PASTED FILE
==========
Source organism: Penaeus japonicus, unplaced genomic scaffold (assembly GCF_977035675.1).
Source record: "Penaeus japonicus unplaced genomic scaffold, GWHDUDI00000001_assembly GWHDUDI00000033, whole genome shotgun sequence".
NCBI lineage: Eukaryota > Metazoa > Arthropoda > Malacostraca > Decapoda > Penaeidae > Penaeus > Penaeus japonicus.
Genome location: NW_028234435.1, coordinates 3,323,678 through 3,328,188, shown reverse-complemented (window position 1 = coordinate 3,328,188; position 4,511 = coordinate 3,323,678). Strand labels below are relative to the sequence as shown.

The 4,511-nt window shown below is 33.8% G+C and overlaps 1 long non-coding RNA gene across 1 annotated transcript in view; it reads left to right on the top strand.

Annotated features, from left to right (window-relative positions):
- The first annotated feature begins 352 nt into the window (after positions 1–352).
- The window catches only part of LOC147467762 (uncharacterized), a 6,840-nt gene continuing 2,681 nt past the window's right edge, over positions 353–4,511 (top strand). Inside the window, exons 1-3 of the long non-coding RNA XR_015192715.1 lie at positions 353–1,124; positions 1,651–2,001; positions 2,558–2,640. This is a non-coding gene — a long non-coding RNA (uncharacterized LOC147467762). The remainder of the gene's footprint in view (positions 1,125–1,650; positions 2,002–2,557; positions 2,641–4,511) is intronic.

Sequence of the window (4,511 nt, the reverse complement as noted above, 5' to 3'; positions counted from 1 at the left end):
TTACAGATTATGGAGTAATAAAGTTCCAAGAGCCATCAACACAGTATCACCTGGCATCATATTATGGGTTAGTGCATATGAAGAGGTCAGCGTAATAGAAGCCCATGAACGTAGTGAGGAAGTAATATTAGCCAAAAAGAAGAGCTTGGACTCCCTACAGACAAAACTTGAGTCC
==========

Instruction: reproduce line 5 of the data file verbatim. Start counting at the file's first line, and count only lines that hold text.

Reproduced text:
The 4,511-nt window shown below is 33.8% G+C and overlaps 1 long non-coding RNA gene across 1 annotated transcript in view; it reads left to right on the top strand.